(14.0)%
Other (income) expense, net788
 (71) 859
  
Income before taxes$19,396
 $6,186
 $13,210
 213.5 %
Income before taxes as a percentage of revenue25.8% 10.0%  
  
 
The increase in Completion Fluids & Products Division revenues during the current year period compared to the prior year period was primarily due to $12.9 million of increased product sales revenue which was partly due to increased CBF product sales revenues in the U.S. Gulf of Mexico, including product sales associated with a TETRA CS Neptune completion fluid sale. Increased revenues were also the result of improved markets for CBF product sales in international locations, including South America and domestic manufactured products sales. Additionally,

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service revenues increased $0.8 million, primarily due to increased filtration and engineering work in the U.S. Gulf of Mexico associated with fluid sales.

Completion Fluids & Products Division gross profit during the current year period increased compared to the prior year period primarily due to the profitability associated with the increased manufactured products and international CBF sales revenues. Completion Fluids & Products Division profitability in future periods will be affected by the mix of its products and services, including the timing of TETRA CS Neptune completion fluid projects.

The Completion Fluids & Products Division reported an increase in pretax earnings during the current year period compared to the prior year period due to the increase in gross profit discussed above. Completion Fluids & Products Division administrative cost levels increased compared to the prior year period primarily due to increased salary and employee-related expenses of $1.2 million. Other expense, net increased as compared to prior year period primarily due to $0.8 million of foreign currency losses.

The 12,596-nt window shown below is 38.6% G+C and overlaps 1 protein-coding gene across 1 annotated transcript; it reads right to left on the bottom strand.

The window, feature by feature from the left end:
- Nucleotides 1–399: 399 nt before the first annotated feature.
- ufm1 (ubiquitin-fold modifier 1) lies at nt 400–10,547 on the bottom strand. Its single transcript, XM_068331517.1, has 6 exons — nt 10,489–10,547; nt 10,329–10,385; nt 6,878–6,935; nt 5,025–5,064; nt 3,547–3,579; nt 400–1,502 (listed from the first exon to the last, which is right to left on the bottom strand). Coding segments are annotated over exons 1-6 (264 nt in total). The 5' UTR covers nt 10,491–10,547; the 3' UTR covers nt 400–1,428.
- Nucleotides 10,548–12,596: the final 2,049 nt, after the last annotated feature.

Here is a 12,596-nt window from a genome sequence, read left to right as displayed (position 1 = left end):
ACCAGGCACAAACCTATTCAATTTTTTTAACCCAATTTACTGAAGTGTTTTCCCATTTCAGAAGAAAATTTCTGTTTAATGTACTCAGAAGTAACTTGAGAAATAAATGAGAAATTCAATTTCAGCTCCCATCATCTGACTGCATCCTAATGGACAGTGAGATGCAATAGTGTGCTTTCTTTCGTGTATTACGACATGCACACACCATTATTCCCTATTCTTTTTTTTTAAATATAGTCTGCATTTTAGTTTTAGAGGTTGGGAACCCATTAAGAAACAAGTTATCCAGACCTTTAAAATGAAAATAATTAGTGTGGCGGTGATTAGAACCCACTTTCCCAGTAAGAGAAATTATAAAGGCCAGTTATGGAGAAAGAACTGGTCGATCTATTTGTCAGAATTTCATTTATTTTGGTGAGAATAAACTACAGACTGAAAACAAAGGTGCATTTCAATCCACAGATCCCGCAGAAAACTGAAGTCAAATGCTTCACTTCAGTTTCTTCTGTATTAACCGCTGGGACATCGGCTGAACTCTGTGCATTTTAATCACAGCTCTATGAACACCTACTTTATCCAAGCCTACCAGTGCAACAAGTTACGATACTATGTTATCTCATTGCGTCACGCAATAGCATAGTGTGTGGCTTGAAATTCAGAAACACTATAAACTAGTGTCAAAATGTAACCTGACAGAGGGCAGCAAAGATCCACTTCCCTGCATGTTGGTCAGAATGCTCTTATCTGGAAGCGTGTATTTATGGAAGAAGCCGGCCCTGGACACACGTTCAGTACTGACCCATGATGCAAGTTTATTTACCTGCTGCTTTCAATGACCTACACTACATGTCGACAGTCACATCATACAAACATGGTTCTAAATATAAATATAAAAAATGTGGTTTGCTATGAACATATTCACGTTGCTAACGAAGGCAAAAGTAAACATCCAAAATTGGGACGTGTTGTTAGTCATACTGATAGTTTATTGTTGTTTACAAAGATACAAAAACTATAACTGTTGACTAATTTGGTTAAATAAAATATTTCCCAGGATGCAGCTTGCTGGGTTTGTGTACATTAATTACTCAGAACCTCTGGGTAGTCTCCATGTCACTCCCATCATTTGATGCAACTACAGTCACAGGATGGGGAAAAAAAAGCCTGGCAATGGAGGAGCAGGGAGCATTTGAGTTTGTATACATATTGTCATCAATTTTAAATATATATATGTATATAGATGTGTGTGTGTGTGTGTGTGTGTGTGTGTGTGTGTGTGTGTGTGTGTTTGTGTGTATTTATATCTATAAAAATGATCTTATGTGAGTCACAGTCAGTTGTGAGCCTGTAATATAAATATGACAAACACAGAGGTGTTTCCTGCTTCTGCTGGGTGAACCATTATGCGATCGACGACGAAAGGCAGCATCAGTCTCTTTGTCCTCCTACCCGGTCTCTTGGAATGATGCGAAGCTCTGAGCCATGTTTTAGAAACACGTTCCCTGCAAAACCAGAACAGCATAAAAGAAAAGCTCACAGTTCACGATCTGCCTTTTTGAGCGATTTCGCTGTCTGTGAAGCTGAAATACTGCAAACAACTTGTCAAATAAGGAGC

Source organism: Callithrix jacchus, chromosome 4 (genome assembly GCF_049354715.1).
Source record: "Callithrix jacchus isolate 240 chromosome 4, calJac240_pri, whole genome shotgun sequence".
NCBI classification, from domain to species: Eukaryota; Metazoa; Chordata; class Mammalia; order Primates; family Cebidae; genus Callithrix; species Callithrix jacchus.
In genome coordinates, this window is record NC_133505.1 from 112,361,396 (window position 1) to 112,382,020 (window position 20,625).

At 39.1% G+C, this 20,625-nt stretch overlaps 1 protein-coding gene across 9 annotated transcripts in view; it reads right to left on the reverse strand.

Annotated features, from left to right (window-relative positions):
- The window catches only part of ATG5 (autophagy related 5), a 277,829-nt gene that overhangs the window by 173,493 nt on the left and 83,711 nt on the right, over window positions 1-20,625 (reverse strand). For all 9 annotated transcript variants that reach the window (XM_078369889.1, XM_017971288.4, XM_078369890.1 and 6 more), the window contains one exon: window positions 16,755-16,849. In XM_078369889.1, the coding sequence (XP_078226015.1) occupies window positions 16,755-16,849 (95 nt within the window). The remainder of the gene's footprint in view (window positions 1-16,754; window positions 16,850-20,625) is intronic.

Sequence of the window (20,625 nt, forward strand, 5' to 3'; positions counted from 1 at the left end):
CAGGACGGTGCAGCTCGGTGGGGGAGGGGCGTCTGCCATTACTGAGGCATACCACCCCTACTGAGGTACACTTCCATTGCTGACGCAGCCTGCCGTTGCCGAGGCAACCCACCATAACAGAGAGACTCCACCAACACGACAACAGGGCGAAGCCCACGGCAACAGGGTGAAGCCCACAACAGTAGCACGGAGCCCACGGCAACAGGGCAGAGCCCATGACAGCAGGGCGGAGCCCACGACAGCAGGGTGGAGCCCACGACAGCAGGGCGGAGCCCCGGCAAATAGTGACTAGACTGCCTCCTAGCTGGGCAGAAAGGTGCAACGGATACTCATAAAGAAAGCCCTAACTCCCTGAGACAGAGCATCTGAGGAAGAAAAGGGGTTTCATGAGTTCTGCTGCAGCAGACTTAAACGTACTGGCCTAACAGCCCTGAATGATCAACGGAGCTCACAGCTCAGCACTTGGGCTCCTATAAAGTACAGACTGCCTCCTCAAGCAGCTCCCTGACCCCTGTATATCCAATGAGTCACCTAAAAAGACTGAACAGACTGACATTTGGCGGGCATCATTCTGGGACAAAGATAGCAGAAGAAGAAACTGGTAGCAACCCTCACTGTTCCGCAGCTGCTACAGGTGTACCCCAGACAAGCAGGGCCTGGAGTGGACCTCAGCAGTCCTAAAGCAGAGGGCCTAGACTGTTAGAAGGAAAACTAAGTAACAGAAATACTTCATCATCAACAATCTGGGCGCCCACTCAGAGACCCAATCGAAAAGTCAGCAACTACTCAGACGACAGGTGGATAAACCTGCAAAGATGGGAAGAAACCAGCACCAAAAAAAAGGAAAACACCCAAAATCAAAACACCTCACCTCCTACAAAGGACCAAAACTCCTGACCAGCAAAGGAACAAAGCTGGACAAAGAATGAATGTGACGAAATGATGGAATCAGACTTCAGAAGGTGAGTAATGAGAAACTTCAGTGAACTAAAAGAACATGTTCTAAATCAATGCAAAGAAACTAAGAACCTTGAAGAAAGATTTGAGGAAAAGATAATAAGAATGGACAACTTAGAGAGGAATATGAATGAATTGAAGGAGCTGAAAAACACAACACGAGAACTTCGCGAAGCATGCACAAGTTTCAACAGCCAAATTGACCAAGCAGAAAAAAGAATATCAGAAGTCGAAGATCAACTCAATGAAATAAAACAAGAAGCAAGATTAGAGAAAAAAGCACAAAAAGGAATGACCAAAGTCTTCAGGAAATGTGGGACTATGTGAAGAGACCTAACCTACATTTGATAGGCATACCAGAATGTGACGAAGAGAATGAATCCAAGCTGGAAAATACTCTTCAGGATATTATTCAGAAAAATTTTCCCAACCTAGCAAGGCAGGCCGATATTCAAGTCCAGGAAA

Water & Flowback Services Division
 Three Months Ended March 31, Period to Period Change
 2020 2019 2020 vs 2019 % Change
 (In Thousands, Except Percentages)
Revenues$57,467
 $78,678
 $(21,211) (27.0)%
Gross profit3,267
 8,851
 (5,584) (63.1)%
Gross profit as a percentage of revenue5.7 % 11.2%  
  
General and administrative expense6,334
 6,796
 (462) (6.8)%
General and administrative expense as a percentage of revenue11.0 % 8.6%  
  
Interest (income) expense, net(9) 4
 (13) (40.0)%
Other (income) expense, net(814) (180) (634) (137.3)%
Income (loss) before taxes$(2,244) $2,231
 $(4,475) 200.6 %
Income (loss) before taxes as a percentage of revenue(3.9)% 2.8%  
  
 
Water & Flowback Services Division service and product revenues decreased $21.2 million during the current year period compared to the prior year period due to decreased water management services activity associated with economic uncertainty and decreased international equipment sales activity.

The Water & Flowback Services Division reflected decreased gross profit during the current year period compared to the prior year period partly due to decreased gross profit consistent with decreased revenues and partly due to decreased gross profit as a result of certain high-margin projects performed during the prior year.